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Go Back   Casebook Forums > Ripper Discussions > Suspects > Sickert, Walter

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  #51  
Old 04-17-2014, 08:03 PM
BTCG BTCG is offline
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Quote:
Originally Posted by Phil H View Post
Dale

Many of Michelangelo's later sculptures are unfinished, unpolished, but they remain some of the world's greatest works of art. They do not NEED to be fully hewn or carved, they already say enough.

The impressionists were hated in their day because they did not produce the highly detailed, "finished" canvases of an Ingres - yet today those same paintings are among the most loved and valuable on the planet (and those who appreciate them include you).

Sickert was part of that momentum. Seen in real life the canvases are much more powerful and commanding then in illustrations, I can assure you.

Tastes change and artists change taste. Without experimentation we would have a culture like that af the ancient Egyptians, where art remained stuck in the same idiom for millenia.

I don't like the work of Tracey Emin (the unmade bed etc) but she has created icons that many can relate to. Picassio's modernist works leave me cold, but I can glimpse what he was trying to say. Warhol took icons and made icons of them, he was pointing, I think in film and canvas, to the mundanity of modern culture and "15 minutes of fame".

What I do or do not like in art, I firmly believe, says something about me and nothing about the artist.

Sickert was influential, a new generation built on foundations he helped create. That says much to me.

Colin Wilson (I think in his 1988 book) once commented that no artist had ever been a murderer. Anyone know whether that is true. I'm not sure it can be, but Wilson was regarded once as a major criminologist.

Phil H
Buonarroti unfinished as detailing his process, perhaps. But many were unfinished simply because the patron discontinued payment.
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  #52  
Old 04-27-2014, 07:05 AM
Mondegreen Mondegreen is offline
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Perhaps he was interested in the case for the same reasons that so many people then and now were and are interested in the case. If an interest in the case was so unusual in those days, I doubt that the press would have bothered to report on it so avidly! Interest in such subjects was probably even less unusual among artists, writers, and other bohemians. Many artists, writers, musicians, have been inspired by crimes and other gruesome events going on around them over the times.

I'm not saying that Sickert wasn't the Ripper, I haven't made up my mind on who I think it was. However, an interest in the case just by itself doesn't immediately stand out to me as evidence.
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  #53  
Old 04-27-2014, 11:03 AM
John Wheat John Wheat is offline
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Quote:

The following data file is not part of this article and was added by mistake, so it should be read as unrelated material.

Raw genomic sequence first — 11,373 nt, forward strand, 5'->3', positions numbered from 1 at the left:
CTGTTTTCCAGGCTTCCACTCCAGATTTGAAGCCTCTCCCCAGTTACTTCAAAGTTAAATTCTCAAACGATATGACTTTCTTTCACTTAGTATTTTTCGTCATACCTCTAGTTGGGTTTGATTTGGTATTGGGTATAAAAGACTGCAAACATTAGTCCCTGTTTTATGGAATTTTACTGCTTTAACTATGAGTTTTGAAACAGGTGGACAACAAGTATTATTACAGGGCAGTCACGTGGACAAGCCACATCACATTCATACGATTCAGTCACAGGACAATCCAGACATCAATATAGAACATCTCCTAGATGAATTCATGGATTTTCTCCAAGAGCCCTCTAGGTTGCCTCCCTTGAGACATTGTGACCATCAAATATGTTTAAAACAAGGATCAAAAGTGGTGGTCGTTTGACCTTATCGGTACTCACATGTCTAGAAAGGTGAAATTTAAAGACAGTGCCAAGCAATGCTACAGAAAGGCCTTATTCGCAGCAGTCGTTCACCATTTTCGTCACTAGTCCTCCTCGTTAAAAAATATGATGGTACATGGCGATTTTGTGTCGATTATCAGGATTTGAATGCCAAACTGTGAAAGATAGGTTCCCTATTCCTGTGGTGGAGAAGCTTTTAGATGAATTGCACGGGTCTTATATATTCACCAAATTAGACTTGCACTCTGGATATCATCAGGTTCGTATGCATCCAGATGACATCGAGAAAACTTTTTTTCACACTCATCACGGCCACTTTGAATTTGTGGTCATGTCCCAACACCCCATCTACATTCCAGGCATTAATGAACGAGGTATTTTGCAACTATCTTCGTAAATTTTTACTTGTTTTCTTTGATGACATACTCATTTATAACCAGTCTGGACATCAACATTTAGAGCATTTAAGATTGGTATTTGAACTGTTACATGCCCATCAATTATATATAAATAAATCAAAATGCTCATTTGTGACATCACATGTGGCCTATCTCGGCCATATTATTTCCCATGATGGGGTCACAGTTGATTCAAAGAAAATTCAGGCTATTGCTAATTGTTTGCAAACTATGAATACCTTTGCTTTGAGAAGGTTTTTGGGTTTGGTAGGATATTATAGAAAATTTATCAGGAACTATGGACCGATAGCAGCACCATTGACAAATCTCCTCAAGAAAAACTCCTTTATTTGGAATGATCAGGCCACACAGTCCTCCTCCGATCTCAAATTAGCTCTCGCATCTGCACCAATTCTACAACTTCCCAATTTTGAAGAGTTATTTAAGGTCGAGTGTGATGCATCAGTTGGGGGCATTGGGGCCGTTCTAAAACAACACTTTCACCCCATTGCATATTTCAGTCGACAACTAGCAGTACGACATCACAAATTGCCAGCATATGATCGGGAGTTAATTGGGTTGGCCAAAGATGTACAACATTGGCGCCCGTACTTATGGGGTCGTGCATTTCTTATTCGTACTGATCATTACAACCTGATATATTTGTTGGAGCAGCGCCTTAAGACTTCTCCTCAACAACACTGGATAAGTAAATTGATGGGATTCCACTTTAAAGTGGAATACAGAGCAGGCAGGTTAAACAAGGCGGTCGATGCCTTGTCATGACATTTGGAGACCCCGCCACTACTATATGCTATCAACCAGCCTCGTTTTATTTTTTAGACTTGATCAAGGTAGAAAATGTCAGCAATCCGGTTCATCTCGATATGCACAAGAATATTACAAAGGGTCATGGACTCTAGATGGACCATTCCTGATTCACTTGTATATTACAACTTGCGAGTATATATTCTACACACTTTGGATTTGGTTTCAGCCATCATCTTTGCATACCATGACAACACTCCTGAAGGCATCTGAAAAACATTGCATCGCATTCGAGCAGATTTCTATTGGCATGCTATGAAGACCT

Originally Posted by Mondegreen View Post
However, an interest in the case just by itself doesn't immediately stand out to me as evidence.
To Mondegreen

I agree an interest in the case is not evidence of anything other than an interest in the case. For that matter writing a couple of Ripper letters is hardly an admission of guilt. Especially considering that most people with even a modicum of knowledge on the Ripper crimes accept that in all likelihood the Ripper didn't write any of the so called Ripper letters.

Cheers John
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  #54  
Old 04-27-2014, 11:19 PM
Limehouse Limehouse is offline
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Quote:
Originally Posted by John Wheat View Post
To Mondegreen

I agree an interest in the case is not evidence of anything other than an interest in the case. For that matter writing a couple of Ripper letters is hardly an admission of guilt. Especially considering that most people with even a modicum of knowledge on the Ripper crimes accept that in all likelihood the Ripper didn't write any of the so called Ripper letters.

Cheers John
I agree also and this is an important point when considering any candidate. The police and other organisations received hundreds of letters claiming to be from the murderer. Now, either there were a great many people sending hoax letters, or the murderer wrote them all. The number, variety and tone of the letters make it obvious there were multiple authors and this means there were many people who were not the murderer writing letters claiming they were. So, even if Sickert did write one of two of the letters (and I do not think he did) it does not make his candidacy any stronger than any of the other hoaxers because there really is no other evidence against him.
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  #55  
Old 05-01-2014, 05:25 AM
Mondegreen Mondegreen is offline
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John Wheat, Limehouse:

I agree with both of you. I don't believe that all of the letters were written by the Ripper (if any were). If Sickert sent any of the Ripper letters, to me it's worth considering the simplest explanation -- that, as he was interested in the case, he ended up sending hoax letters as some kind of unfunny prank, as a test to himself in how genuine he could make himself sound, or some similar reason.
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